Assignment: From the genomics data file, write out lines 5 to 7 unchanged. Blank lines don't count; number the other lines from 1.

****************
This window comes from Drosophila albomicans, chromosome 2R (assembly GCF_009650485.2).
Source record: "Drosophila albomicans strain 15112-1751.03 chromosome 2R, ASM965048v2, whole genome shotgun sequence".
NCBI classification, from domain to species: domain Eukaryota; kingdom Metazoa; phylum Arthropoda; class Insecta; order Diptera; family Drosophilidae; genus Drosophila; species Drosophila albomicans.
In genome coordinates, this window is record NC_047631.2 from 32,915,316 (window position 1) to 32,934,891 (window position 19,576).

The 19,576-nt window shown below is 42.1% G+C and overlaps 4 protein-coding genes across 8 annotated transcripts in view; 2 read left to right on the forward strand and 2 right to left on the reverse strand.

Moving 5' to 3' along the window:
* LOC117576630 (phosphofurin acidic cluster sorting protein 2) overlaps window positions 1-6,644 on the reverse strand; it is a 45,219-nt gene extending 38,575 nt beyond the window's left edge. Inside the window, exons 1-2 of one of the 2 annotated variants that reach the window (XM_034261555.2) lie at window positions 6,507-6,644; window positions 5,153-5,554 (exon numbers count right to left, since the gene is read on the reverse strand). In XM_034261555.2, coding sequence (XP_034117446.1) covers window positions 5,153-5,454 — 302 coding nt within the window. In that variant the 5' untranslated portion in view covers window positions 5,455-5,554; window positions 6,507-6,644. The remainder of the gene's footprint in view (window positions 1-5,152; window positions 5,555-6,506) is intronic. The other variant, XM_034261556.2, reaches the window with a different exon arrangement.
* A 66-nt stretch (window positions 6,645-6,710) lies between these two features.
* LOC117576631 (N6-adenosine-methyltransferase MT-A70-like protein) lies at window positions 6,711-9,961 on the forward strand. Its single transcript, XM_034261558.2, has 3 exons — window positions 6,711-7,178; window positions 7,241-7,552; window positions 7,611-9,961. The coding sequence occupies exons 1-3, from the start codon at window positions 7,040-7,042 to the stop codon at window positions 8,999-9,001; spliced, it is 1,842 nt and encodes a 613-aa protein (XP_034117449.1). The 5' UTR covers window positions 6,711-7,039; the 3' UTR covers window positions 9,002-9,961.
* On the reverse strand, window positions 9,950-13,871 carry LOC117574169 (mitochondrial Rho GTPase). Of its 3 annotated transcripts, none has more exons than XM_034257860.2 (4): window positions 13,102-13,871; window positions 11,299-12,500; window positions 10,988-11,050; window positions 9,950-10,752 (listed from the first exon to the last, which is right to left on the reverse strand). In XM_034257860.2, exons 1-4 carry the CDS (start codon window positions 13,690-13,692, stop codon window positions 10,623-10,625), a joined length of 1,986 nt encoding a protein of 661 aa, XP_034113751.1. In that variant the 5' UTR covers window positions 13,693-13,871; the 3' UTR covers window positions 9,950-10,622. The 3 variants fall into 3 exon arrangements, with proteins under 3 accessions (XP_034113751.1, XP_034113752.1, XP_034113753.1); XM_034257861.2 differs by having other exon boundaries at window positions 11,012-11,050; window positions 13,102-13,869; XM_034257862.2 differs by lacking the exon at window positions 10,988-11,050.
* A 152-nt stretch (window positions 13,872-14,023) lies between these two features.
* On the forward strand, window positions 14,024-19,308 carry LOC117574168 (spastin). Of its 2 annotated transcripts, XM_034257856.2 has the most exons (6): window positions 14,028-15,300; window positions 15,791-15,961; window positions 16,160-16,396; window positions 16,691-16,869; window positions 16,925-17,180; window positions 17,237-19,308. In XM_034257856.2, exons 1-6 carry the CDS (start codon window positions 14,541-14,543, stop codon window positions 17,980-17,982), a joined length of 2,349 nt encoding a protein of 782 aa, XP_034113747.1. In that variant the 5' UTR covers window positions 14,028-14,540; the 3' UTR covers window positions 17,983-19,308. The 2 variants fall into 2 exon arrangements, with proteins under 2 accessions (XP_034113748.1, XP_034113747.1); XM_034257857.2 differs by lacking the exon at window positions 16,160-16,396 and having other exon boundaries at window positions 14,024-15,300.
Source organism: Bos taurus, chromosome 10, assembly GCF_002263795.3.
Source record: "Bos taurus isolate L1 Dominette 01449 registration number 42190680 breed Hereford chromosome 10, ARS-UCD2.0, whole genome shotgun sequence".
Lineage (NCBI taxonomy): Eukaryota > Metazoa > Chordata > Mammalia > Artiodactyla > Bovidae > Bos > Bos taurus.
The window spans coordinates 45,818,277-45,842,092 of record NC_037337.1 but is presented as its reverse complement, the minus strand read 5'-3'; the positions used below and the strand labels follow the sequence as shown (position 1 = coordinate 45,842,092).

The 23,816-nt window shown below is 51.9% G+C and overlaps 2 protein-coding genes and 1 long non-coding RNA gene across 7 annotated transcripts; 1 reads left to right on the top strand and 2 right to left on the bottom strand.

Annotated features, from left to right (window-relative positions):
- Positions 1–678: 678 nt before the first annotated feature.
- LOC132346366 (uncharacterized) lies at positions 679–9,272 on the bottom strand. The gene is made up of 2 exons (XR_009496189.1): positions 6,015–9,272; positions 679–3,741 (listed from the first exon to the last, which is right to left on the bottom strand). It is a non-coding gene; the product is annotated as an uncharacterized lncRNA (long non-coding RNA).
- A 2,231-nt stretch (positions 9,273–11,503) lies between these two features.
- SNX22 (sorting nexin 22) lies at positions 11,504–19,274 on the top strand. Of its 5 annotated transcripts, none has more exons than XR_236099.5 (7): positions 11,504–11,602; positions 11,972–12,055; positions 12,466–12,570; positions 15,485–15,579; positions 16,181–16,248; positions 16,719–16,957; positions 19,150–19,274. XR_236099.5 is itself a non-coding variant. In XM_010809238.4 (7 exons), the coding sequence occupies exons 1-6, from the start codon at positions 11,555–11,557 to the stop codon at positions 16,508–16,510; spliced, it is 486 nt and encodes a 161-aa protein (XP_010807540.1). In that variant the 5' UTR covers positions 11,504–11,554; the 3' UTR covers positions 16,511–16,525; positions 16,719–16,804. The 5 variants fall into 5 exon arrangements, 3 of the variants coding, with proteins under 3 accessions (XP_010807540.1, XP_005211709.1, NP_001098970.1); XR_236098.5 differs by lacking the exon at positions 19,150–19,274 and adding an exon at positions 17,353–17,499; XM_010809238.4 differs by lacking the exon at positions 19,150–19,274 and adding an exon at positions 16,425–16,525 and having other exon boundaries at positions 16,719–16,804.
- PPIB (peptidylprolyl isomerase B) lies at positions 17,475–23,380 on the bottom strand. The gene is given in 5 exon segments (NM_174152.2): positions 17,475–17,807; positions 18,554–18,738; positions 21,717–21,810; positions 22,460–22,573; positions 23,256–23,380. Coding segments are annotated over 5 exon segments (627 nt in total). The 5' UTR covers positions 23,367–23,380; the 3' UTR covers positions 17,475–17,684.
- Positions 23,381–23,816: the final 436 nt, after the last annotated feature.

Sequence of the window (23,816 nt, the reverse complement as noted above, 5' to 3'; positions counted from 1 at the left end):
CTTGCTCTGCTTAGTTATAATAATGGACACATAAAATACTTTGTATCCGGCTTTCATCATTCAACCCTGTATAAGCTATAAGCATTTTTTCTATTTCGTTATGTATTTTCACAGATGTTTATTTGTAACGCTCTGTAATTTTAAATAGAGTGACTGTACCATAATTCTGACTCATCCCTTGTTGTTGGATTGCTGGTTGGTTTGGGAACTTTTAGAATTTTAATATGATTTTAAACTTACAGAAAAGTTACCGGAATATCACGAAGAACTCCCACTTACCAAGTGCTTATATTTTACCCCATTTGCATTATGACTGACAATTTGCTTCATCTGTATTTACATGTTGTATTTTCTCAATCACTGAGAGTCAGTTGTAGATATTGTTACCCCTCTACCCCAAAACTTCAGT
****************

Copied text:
The 19,576-nt window shown below is 42.1% G+C and overlaps 4 protein-coding genes across 8 annotated transcripts in view; 2 read left to right on the forward strand and 2 right to left on the reverse strand.

Moving 5' to 3' along the window:
* LOC117576630 (phosphofurin acidic cluster sorting protein 2) overlaps window positions 1-6,644 on the reverse strand; it is a 45,219-nt gene extending 38,575 nt beyond the window's left edge. Inside the window, exons 1-2 of one of the 2 annotated variants that reach the window (XM_034261555.2) lie at window positions 6,507-6,644; window positions 5,153-5,554 (exon numbers count right to left, since the gene is read on the reverse strand). In XM_034261555.2, coding sequence (XP_034117446.1) covers window positions 5,153-5,454 — 302 coding nt within the window. In that variant the 5' untranslated portion in view covers window positions 5,455-5,554; window positions 6,507-6,644. The remainder of the gene's footprint in view (window positions 1-5,152; window positions 5,555-6,506) is intronic. The other variant, XM_034261556.2, reaches the window with a different exon arrangement.